Thursday, March 13, 2014

Correlations and Opportunity Sets in the Stock Market

Here's a chart of rolling correlations among the major sectors of the S&P 500 stock universe vs. the S&P Index (SPY) itself.

Whether we are in a more correlated or less correlated environment impacts the relative value of trading the index itself vs. stock picking within the index.  Most recently we've been in a lower correlation mode.  Indeed, as we see from the FinViz site, over the last three months, returns from the major sectors have varied from a high of 10.1% (healthcare) to a low of -17.4% (conglomerates).

As a rule, the sectors tend to become more correlated during moves down and initial rises from lows and then less correlated during periods of short-term topping.  It is during those topping processes that we see sector rotation and weaker sectors falling off while stronger ones hold their highs.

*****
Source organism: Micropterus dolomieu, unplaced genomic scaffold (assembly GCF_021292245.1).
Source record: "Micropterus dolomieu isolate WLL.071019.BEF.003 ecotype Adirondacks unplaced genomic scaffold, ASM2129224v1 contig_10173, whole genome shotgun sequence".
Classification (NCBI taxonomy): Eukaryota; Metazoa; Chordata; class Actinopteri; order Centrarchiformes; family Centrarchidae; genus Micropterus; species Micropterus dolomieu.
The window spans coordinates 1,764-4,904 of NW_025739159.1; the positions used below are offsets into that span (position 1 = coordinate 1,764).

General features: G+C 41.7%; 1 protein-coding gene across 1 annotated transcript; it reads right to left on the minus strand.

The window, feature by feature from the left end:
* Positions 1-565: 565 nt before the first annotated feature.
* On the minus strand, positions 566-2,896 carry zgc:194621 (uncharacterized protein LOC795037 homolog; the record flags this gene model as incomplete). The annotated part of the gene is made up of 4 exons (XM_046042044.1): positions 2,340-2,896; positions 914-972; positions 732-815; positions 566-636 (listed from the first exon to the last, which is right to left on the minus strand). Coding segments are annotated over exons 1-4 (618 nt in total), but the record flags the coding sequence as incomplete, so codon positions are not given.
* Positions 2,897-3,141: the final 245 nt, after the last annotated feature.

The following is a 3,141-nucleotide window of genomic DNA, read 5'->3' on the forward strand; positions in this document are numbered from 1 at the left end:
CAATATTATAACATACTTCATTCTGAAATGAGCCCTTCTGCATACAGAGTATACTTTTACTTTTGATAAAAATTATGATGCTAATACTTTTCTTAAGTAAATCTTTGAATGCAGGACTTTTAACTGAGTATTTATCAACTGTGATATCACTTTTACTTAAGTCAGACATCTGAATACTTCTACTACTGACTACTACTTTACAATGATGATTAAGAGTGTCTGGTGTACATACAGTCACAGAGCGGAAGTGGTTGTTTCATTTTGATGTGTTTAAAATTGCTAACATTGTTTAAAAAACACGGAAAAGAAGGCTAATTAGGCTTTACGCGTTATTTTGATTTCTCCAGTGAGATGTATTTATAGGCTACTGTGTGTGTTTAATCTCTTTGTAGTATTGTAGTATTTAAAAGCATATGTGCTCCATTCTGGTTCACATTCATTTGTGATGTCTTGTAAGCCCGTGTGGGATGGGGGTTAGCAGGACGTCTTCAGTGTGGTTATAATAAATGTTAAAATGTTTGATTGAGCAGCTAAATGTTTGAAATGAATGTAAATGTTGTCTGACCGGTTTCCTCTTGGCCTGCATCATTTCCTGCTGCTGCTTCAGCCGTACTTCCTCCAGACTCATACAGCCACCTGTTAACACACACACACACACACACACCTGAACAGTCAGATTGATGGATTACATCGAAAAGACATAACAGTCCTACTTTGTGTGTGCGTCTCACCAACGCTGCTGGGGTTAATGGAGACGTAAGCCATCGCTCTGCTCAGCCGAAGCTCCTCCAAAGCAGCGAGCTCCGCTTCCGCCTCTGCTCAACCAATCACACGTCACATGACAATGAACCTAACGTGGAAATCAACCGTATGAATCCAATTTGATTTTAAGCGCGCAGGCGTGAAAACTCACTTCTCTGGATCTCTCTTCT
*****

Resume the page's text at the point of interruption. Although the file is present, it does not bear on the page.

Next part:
My longer-term correlation metric has increased from .65 during 2005-2006 to .80 for 2012-present.  That has been part of the stockpicking challenge in the large cap universe and (along with volatility and its collapse) is one of the reasons many short-term traders in the stock market have gravitated to smaller cap shares that move more idiosyncratically.

It's yet another illustration of how market environments can shift over time and impact opportunity sets for traders.

Further Reading:  Adapting to Change